PARP inhibitors in prostate cancer: Choices of tests and how to test?

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Published: 11 Jun 2020
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Dr Kim Chi and Dr Alexander Wyatt

Dr Kim Chi (BC Cancer Research Centre, Vancouver, Canada) and Dr Alexander Wyatt (Vancouver Prostate Center, Vancouver, Canada) discuss the use of PARP inhibitors for the treatment of advanced prostate cancer, including the role genetic testing in these patients.

The experts provide an overview of the genomic aberrations found in the DNA damage repair pathways that underlie most cases of advanced prostate cancer - in which PARP inhibitors can target effectively. Dr Chi states that there are currently two FDA-approved PARP inhibitors (olaparib and rucaparib) for the treatment of metastatic castration-resistant prostate cancer (mCRPC), based on the results from the PROfound and TRITON2 studies respectively.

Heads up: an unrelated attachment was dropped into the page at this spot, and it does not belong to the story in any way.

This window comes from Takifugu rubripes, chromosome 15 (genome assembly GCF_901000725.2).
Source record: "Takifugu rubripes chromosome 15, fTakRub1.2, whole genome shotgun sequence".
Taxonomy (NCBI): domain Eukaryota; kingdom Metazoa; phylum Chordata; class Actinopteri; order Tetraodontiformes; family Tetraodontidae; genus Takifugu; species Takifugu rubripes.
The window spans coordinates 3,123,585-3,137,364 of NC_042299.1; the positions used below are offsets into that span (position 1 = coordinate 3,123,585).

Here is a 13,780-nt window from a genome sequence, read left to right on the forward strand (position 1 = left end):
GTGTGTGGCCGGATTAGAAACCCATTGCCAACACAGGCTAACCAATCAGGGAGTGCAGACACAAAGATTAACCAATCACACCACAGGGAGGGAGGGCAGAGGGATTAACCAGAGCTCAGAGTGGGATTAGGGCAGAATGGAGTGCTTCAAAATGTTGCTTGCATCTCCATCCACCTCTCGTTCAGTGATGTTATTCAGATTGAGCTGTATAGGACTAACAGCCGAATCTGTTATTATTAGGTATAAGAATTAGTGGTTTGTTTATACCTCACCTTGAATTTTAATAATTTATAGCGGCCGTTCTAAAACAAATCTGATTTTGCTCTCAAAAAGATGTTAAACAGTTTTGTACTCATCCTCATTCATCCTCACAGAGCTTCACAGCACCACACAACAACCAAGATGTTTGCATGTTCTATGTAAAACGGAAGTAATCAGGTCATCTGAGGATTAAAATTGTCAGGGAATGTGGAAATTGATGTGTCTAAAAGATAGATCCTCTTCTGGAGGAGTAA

Dr Chi and Dr Wyatt go on to discuss which patients should be tested and the challenges associated with carrying out these tests. Dr Wyatt states that tissue testing remains the gold standard currently, but the use of circulating tumour DNA (ctDNA) to detect genomic alterations looks promising for the future.

The experts conclude by explaining the next steps if a negative or positive test is achieved, along with the implications of further germline testing in this patient population.

This programme has been supported by an unrestricted educational grant from AstraZeneca.